Let’s face it, none of us in conservation has the marketing budget of Budweiser. Sure, beer is more fun than water. But if you had your druthers on a desert island, which would you choose for survival? Most of us would presumably choose water, unless of course you’re not long for this world and you want to go out like Homer Simpson.
In the “highly romantic,” and mostly underfunded, business of water conservation, we typically get one or two shots at our target markets with our messages. All while competing in that mass shooting gallery of advertising. So not only do we have to be great shots, we have to be smart. That’s where environmental triggers come in.
Brothers Dan & Chip Heath, educators and “idea collectors,” wrote an incredible book on messaging called, “Made to Stick.” This is an absolute must read for anyone in the business of persuasion – and let’s face it, we’re all in that business in one way or another. The Heaths are also regular contributors to Fast Company magazine where I came across their article about environmental triggers.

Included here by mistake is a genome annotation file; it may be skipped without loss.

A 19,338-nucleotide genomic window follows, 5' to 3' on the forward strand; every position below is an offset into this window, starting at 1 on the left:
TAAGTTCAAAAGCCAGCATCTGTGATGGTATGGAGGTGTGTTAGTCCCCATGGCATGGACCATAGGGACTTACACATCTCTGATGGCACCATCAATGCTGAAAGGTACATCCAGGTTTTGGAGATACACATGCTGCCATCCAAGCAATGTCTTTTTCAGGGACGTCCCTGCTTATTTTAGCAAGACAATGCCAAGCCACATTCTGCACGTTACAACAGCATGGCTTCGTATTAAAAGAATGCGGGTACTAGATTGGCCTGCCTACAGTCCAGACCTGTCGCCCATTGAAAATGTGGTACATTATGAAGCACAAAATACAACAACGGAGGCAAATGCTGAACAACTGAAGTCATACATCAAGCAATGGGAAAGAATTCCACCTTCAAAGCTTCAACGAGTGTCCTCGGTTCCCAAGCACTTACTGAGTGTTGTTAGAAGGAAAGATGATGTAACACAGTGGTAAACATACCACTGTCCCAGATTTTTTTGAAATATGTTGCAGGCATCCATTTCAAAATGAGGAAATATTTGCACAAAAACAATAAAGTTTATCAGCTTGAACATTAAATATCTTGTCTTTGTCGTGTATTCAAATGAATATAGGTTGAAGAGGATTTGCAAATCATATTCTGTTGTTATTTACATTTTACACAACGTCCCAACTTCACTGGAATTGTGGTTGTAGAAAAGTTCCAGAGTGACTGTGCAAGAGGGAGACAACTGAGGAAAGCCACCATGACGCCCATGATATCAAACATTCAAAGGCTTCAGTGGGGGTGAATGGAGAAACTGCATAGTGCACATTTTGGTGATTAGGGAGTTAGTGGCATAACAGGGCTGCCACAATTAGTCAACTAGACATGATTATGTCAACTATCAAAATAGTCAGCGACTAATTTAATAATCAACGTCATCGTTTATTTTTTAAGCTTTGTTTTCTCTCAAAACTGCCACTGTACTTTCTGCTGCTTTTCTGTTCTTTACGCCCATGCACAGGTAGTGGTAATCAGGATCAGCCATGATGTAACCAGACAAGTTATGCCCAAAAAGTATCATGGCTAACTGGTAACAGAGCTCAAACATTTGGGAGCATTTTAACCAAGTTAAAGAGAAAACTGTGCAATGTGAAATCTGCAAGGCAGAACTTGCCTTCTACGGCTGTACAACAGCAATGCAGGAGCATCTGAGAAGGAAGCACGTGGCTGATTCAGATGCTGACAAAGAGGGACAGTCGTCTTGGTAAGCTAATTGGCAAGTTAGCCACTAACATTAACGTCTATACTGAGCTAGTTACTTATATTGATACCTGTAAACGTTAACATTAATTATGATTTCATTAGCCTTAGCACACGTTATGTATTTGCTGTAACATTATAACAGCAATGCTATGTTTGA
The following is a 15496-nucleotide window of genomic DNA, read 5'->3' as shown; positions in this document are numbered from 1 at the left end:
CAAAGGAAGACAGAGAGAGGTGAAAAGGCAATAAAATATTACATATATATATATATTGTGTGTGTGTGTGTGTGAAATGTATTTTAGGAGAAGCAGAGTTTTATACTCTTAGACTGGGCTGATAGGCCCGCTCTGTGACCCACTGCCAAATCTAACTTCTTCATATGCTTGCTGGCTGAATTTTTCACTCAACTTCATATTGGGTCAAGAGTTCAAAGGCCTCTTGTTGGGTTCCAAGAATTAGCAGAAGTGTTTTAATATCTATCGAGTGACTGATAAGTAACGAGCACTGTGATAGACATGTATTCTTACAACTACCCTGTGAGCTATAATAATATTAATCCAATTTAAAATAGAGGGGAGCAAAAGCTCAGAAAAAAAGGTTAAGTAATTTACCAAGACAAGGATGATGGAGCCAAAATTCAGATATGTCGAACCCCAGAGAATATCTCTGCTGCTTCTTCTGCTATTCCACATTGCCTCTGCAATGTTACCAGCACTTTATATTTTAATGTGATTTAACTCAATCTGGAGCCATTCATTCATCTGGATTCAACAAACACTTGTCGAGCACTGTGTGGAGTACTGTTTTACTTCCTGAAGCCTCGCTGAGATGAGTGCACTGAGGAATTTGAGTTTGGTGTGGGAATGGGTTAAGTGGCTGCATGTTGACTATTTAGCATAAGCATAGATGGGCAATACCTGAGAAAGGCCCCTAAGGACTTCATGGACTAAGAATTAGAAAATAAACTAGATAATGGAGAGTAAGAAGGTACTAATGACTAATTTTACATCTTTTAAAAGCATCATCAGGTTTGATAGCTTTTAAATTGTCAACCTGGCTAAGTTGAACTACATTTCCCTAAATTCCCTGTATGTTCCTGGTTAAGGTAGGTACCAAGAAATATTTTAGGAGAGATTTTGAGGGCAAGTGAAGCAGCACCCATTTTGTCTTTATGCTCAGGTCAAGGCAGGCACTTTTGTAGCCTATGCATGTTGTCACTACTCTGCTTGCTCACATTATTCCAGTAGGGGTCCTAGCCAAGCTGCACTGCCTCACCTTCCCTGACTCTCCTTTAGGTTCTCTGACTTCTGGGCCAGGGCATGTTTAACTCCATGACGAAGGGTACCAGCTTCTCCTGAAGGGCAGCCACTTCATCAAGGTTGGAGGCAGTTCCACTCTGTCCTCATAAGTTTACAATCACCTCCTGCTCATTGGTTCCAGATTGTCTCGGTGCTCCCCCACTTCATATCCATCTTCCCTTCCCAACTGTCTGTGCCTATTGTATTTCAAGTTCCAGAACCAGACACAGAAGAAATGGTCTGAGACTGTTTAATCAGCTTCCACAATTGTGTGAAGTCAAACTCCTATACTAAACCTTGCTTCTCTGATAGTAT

It’s gratifying to note that, several years prior to their book, article and blog, the Water – Use It Wisely campaign was built solely on environmental triggers. The creative came from an intuitive solution to how to make our message resonate in the every day habits of our water-using customers. That means everyone.
The whole concept is based around unexpected, but highly effective water-saving devices. Like a toothbrush, for instance. It is a physical prompt that reminds you to turn off the water while you brush your teeth (a razor does the same for shaving). Another example is water-saving device #15, a broom. It begs the question, “How can a broom save me water?” The answer, of course, is to use a broom instead of a hose to clean your driveway or sidewalk and save at least 80 gallons every time. We make your broom an environmental trigger; a tangible extension of our message that triggers conscious actions toward saving water every time you use it.
The campaign is all about presenting these “water-saving devices,” each with it’s own number to emphasize the main campaign theme: “There are a number of ways to save water, and they all start with you.” You, of course, being water-saving device #1.
If you’re using triggers in your messaging, or you have seen a great example of them in another campaign, please share it with the water world by commenting below.